Make Better Decisions

The ability to consistently make good decisions with beneficial outcomes is a hallmark of a successful professional guide. Yet, decision-making remains one of the most challenging aspects of the job, and so we spend plenty of time thinking about our thinking during training programs. Most of those lessons are highly applicable to everyday outdoor recreators. 

As outdoor recreators, we make decisions all the time. Some decisions are minor and reasonably inconsequential (when to take a rest break, where to set up your tent in camp), while other decisions are complex and consequential (whether to continue to the summit in uncertain weather conditions, whether to ski down a steep backcountry slope on a powder day.) Making good decisions is key to everyone’s safety, success, and enjoyment—the three goals of outdoor recreation for the purposes of this discussion. 

Decision-making might appear easy at first glance. After all, you just need to make sure you’re achieving your intended goals. Yet, it is surprisingly complex in the real world. The three goals often conflict, notably as it pertains to balancing risk and reward. Decision-making quickly becomes convoluted as tradeoffs are weighed. Moreover, we often don’t take the time to make considered decisions, especially when things are seemingly going well. 

Making good decisions is challenging, but you can develop good decision-making habits that will help you to make better decisions in the outdoors. Below are a few habits that arise from the professional guiding world. While this list is by no means exhaustive (decision-making is a complex topic), these habits will set you on the path to better decisions during your own outdoor exploits.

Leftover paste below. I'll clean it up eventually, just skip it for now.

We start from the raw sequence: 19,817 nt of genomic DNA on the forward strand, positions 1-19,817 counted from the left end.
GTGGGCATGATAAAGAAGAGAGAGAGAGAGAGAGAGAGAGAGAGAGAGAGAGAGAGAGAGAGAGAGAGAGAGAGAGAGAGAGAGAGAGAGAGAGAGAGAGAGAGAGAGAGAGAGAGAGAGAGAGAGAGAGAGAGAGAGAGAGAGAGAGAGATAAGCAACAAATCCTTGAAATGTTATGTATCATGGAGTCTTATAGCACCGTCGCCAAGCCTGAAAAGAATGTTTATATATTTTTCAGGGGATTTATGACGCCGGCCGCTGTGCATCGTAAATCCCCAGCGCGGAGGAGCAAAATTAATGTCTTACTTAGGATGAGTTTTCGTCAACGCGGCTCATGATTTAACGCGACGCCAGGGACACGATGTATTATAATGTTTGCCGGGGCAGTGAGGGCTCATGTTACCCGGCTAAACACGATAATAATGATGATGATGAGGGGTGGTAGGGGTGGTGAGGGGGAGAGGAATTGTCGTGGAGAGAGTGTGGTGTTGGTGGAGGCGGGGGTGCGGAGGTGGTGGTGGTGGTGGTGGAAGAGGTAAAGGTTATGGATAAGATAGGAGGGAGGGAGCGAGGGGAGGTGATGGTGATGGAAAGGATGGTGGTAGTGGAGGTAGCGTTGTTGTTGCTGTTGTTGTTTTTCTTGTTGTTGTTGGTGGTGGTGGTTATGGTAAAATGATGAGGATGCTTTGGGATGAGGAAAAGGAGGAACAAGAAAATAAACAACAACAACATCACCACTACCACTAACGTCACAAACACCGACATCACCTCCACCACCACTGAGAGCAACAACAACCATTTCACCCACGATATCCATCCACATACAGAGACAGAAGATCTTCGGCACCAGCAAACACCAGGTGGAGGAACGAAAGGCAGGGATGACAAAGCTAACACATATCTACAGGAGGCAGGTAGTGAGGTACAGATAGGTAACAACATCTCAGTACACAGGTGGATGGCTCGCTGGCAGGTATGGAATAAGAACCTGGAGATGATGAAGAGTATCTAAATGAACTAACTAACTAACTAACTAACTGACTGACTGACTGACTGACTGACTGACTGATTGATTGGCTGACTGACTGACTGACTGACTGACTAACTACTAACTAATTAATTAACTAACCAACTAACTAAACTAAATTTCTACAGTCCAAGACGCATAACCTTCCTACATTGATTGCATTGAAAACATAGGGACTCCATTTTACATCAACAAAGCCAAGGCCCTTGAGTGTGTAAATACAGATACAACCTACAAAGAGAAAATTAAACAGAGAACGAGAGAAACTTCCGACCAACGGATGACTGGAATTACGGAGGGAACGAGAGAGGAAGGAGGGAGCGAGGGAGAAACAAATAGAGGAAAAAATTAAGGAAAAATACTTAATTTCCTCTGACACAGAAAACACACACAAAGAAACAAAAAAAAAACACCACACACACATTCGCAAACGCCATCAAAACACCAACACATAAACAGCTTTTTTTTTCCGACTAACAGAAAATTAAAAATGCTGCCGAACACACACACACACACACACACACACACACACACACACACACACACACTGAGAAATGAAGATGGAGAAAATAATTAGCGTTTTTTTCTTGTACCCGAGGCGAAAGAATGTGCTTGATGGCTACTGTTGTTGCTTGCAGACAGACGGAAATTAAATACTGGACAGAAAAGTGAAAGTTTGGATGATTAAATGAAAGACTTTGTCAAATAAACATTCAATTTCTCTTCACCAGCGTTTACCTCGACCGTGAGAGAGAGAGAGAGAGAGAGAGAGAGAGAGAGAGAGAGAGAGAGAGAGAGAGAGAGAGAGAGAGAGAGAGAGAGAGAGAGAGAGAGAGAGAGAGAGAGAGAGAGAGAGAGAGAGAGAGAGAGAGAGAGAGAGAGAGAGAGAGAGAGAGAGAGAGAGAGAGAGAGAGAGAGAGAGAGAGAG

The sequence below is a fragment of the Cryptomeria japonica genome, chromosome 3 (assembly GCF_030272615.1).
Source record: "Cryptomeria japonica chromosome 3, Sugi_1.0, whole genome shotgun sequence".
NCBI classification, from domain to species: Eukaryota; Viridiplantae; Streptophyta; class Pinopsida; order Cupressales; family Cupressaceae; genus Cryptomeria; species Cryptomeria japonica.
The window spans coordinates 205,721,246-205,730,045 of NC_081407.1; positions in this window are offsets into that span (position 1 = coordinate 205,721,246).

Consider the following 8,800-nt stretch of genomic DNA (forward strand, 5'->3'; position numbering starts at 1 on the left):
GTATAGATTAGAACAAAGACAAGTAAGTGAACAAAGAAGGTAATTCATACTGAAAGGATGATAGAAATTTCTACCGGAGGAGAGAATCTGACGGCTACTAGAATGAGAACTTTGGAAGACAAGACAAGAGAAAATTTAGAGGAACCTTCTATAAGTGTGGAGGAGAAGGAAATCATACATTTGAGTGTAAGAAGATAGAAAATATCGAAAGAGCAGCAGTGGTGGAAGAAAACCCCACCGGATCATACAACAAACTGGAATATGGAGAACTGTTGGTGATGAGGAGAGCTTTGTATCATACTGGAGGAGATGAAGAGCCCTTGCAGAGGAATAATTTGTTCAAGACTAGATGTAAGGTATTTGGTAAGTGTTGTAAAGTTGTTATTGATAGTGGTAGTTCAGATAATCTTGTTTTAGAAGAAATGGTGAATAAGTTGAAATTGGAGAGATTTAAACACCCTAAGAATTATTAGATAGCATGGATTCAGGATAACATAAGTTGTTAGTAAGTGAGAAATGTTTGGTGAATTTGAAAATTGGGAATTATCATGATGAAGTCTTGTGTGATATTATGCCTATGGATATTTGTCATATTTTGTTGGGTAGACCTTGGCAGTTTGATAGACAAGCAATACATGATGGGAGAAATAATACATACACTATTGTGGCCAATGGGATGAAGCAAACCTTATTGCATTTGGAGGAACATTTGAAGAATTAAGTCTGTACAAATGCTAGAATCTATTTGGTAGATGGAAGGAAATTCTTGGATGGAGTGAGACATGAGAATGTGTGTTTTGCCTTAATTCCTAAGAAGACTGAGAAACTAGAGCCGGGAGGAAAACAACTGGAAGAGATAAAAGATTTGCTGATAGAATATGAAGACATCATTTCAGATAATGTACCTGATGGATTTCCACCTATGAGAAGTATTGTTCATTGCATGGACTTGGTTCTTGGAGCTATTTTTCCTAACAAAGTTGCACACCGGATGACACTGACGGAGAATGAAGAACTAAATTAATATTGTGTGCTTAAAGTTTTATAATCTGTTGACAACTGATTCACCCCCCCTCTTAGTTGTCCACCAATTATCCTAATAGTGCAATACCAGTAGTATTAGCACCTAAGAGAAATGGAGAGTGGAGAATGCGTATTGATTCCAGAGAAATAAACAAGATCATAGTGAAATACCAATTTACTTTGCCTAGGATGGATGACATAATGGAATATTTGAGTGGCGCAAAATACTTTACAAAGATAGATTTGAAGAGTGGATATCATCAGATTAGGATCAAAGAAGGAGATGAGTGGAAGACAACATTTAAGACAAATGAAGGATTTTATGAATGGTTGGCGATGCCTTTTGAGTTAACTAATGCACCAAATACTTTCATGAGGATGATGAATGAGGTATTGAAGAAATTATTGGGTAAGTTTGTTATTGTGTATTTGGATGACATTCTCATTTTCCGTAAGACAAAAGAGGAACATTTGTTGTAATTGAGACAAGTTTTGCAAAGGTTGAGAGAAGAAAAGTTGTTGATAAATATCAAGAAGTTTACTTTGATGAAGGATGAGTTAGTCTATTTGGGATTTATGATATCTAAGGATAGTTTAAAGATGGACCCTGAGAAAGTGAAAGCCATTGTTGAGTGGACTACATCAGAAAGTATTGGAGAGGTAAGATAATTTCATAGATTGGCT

Habit #1: Stop and Think

It probably seems obvious here in writing, but stopping to think is one of the most overlooked aspects of decision-making out in the field. In the field you may feel excited and overly goal-oriented, physically or emotionally fatigued, or face time pressure whereby a decision needs to be made quickly. Creating time to make considered decisions in those circumstances may not even occur to you. Scheduling time to stop and think helps to overcome these challenges. Make a point to stop and think at every natural transition point, rest stop and meal break, and at staging locations. You can also use contextual cues as triggers for stopping, such as a change in conditions (e.g weather moving in or a change snow conditions.) What to think about? First and foremost, look around and see what you can learn. What is the weather doing? Can you identify your intended route? Do you recognize any terrain hazards or difficulties? How are your team members doing? Are you on schedule? Professionals refer to this process as maintaining ‘situational awareness.’  SA is important because it provides information and clues that can be used to make better decisions. After all, if you are not aware of all the variables that could affect the outcome of a decision, then your decision-making is inherently flawed. 

Habit #2: Recognize Normalcy versus Novelty